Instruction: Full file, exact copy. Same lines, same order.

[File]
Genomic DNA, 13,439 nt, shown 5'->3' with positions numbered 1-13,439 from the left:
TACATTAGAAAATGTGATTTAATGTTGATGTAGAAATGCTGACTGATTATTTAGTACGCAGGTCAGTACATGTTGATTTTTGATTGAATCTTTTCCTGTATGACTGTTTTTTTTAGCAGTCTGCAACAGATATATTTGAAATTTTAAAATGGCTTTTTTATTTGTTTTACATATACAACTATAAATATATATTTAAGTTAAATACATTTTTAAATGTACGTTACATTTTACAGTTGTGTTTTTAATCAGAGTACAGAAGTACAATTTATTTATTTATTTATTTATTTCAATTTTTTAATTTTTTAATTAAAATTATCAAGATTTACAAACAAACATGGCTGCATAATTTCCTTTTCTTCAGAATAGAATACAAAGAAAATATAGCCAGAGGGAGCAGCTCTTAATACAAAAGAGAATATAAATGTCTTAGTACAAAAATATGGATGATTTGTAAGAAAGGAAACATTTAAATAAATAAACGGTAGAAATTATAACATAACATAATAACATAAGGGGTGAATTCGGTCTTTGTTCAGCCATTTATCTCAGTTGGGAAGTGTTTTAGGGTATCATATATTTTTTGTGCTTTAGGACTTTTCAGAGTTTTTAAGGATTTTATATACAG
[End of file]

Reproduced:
Genomic DNA, 13,439 nt, shown 5'->3' with positions numbered 1-13,439 from the left:
TACATTAGAAAATGTGATTTAATGTTGATGTAGAAATGCTGACTGATTATTTAGTACGCAGGTCAGTACATGTTGATTTTTGATTGAATCTTTTCCTGTATGACTGTTTTTTTTAGCAGTCTGCAACAGATATATTTGAAATTTTAAAATGGCTTTTTTATTTGTTTTACATATACAACTATAAATATATATTTAAGTTAAATACATTTTTAAATGTACGTTACATTTTACAGTTGTGTTTTTAATCAGAGTACAGAAGTACAATTTATTTATTTATTTATTTATTTCAATTTTTTAATTTTTTAATTAAAATTATCAAGATTTACAAACAAACATGGCTGCATAATTTCCTTTTCTTCAGAATAGAATACAAAGAAAATATAGCCAGAGGGAGCAGCTCTTAATACAAAAGAGAATATAAATGTCTTAGTACAAAAATATGGATGATTTGTAAGAAAGGAAACATTTAAATAAATAAACGGTAGAAATTATAACATAACATAATAACATAAGGGGTGAATTCGGTCTTTGTTCAGCCATTTATCTCAGTTGGGAAGTGTTTTAGGGTATCATATATTTTTTGTGCTTTAGGACTTTTCAGAGTTTTTAAGGATTTTATATACAG